Antibiotic Resistance In Bacteria

The Evolution of Antibiotic Resistance in Bacteria
Bacterial infections are a leading cause of death all over the world, especially in children and the elderly, whose immune systems are not at their peak. The discovery of antibiotics in the 1940s provided doctors with a powerful weapon against harmful bacteria, often times by inhibiting their protein synthesis or cell wall formation. Within a few years of their use against certain bacteria, however, some antibiotics’ effectiveness began to decline. The relationship between MRSA bacteria and penicillin is one of many cases that demonstrate this. Within a decade of being used against MRSA, penicillin-resistant S. aureus strains became common in hospitals (Mayo Clinic). Because bacteria reproduce
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In vertical transmission, mutations in bacteria lead to mass antibiotic resistance in a colony. Penicillin works be disabling the assembly of the bacterium’s cell wall, causing it to become weak and eventually burst. Some bacteria, however, do not replicate correctly. If a bacterium if formed that carries a mutated gene that allows it to neutralize the effects of Penicillin, this mutated bacterium will most likely be one of the few to survive a Penicillin attack. Therefore, it will be one of the only ones available to reproduce and pass on its traits. As a result, more and more bacteria will be formed with these superior, mutated genes. Due to the fact that bacteria rapidly reproduce, (1 bacterium can become a colony of 1 billion individuals in the span of 10 hours) just 1 resistant bacterium is enough to generate an entire colony of antibiotic resistant bacteria (UC Berkeley).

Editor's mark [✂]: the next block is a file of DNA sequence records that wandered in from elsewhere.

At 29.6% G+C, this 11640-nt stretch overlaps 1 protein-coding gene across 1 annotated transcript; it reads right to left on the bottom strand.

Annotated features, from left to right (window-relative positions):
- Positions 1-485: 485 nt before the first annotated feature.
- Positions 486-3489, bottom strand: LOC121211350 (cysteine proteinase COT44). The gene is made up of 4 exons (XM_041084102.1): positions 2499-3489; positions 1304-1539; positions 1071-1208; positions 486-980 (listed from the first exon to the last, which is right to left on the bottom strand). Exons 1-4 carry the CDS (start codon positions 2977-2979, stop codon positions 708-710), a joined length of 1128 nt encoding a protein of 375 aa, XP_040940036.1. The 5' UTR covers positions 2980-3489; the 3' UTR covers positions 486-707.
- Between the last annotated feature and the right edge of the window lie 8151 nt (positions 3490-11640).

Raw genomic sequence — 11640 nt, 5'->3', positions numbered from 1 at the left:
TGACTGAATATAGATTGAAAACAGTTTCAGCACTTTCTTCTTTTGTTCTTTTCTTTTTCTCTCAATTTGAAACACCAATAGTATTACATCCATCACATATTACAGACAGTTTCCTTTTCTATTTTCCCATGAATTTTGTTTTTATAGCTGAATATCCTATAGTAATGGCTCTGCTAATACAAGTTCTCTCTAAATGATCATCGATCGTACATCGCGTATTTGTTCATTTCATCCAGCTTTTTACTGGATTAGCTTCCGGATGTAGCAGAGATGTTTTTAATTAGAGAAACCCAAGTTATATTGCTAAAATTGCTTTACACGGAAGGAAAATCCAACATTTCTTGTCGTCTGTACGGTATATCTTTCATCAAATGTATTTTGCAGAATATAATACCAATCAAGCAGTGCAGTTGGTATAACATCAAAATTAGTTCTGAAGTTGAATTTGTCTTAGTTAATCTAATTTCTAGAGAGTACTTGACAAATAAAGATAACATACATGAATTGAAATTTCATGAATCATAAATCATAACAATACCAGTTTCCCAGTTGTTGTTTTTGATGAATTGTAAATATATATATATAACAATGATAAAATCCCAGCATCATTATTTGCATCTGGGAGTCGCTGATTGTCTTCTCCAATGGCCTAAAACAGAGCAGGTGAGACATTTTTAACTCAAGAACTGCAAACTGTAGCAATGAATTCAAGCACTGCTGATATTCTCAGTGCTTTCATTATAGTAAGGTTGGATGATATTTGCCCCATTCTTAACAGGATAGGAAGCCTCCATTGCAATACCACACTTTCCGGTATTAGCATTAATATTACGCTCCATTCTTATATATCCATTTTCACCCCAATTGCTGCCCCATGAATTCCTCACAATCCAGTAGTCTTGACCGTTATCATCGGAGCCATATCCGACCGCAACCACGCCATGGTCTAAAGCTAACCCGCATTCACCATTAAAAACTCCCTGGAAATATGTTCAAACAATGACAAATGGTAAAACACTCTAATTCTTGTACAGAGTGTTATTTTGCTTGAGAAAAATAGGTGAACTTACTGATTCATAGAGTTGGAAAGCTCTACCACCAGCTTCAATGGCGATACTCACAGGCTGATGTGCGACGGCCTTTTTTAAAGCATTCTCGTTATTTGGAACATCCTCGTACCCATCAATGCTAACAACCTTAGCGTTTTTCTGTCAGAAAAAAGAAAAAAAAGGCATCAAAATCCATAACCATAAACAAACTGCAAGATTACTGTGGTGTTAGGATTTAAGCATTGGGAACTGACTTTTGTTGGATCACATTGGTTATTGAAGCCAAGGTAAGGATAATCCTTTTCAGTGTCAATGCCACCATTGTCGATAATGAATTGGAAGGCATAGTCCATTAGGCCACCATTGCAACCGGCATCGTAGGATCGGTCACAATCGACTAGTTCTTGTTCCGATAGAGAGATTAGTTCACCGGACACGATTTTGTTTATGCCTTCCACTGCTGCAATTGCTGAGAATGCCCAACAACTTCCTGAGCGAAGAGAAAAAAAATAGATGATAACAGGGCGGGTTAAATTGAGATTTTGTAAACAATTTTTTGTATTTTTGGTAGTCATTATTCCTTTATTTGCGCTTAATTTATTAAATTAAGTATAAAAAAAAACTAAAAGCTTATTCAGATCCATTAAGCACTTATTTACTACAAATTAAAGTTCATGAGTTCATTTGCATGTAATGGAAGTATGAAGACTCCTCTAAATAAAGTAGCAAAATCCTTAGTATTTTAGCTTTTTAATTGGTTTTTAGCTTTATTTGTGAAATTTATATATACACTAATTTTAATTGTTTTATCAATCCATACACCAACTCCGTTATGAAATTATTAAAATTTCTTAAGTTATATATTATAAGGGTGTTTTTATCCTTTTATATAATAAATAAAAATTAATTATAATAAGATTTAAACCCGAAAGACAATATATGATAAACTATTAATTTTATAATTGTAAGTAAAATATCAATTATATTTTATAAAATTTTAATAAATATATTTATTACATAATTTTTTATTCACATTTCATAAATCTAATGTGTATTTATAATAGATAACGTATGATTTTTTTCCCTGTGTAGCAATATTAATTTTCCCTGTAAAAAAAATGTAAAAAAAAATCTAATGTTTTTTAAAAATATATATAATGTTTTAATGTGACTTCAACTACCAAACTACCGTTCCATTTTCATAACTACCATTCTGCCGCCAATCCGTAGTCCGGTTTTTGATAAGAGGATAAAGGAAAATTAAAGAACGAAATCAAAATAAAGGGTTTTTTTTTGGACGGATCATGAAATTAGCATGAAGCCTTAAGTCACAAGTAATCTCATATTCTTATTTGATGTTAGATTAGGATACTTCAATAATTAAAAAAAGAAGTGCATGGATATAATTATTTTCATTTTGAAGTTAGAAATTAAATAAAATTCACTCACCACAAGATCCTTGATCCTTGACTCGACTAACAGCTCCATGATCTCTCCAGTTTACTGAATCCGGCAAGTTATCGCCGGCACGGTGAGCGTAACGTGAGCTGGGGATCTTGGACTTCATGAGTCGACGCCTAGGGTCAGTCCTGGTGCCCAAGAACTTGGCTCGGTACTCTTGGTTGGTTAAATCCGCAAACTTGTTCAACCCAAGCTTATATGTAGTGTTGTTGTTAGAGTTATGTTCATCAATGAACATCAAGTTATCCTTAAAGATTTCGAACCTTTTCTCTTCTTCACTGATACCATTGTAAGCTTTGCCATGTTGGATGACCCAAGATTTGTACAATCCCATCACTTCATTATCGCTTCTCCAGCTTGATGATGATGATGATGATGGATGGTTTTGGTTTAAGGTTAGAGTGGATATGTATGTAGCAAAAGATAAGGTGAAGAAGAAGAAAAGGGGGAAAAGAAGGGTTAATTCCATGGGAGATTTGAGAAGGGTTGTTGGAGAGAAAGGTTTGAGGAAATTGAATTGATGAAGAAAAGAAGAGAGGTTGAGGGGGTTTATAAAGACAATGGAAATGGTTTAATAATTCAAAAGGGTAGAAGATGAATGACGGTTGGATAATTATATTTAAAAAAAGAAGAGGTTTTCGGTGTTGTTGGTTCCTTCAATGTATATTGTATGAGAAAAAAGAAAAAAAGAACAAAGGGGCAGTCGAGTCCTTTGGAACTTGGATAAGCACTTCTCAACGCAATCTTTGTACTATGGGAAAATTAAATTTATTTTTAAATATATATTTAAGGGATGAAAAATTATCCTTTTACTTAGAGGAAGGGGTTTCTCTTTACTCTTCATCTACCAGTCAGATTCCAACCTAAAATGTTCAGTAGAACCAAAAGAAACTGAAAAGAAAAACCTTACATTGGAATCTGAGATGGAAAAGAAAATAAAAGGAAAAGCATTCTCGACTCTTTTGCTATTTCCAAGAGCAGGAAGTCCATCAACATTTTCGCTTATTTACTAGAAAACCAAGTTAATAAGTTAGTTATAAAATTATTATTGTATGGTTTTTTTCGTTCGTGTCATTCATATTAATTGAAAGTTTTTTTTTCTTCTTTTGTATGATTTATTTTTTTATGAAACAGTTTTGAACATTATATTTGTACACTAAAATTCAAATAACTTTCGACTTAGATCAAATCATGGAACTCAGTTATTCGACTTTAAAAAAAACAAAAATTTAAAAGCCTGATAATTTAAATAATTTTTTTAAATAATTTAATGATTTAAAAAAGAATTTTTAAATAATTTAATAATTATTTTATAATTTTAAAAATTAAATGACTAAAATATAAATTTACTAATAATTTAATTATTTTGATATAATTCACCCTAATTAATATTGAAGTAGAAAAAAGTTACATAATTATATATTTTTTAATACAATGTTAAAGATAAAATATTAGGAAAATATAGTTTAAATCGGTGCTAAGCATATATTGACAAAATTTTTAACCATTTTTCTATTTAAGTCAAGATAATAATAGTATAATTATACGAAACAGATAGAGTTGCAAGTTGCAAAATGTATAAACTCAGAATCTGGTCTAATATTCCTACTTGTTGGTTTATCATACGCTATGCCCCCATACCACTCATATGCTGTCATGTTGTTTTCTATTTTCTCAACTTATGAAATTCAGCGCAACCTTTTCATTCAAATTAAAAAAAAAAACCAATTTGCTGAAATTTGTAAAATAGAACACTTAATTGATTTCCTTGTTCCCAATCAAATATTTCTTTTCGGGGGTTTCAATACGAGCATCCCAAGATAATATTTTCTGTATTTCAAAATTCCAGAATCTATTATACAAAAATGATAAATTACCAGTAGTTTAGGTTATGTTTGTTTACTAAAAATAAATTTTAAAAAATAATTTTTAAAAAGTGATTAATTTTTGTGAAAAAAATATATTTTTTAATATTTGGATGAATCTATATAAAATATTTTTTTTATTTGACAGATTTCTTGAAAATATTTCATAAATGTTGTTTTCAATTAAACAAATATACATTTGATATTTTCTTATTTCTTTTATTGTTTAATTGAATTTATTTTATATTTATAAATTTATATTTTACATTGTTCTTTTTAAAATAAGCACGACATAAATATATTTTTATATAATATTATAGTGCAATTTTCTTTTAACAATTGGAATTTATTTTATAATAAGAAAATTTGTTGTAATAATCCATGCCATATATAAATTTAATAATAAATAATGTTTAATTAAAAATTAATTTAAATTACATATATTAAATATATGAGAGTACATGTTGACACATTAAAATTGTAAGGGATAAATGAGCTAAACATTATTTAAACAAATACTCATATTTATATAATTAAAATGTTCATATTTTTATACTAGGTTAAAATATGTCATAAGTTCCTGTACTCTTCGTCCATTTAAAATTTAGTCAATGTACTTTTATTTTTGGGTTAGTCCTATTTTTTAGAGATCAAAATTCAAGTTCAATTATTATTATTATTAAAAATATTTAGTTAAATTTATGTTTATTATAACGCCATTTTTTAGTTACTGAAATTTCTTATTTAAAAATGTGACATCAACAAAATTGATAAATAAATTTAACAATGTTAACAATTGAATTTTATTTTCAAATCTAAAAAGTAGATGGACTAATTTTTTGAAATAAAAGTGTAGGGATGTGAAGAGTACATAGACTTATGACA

Antibiotic resistance in bacteria can also be passed on via horizontal transmission. Bacteria have the ability to transfer their genes to one another through a process called conjugation. Bacterial conjugation can occur by direct cell-to-cell contact or through the formation of a bridge-like structure between two organisms. Even different species of bacteria can share DNA through conjugation. This means that even a bacterium that does not carry antibiotic resistance when formed can acquire such a trait from
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For this reason, many antibiotics that were once quite effective can no longer be used and are now obsolete. There are currently a limited number of well-studied drugs available on the market, and it often takes decades for researchers to determine whether a new antibiotic is effective and safe for use by the general public. Drug research is often extremely lengthy and expensive. Currently, the CDC’s Antibiotic Resistance Solutions Initiative is a proposed plan that would require a $264 million budget and “accelerate outbreak detection and prevention innovation, and improve antibiotic use and reduce antibiotic resistance” (Center for Disease Control and Prevention). This highlights how tremendously important it is to take preventive measures against resistance in bacteria, not only on a national scale, but on an individual level as

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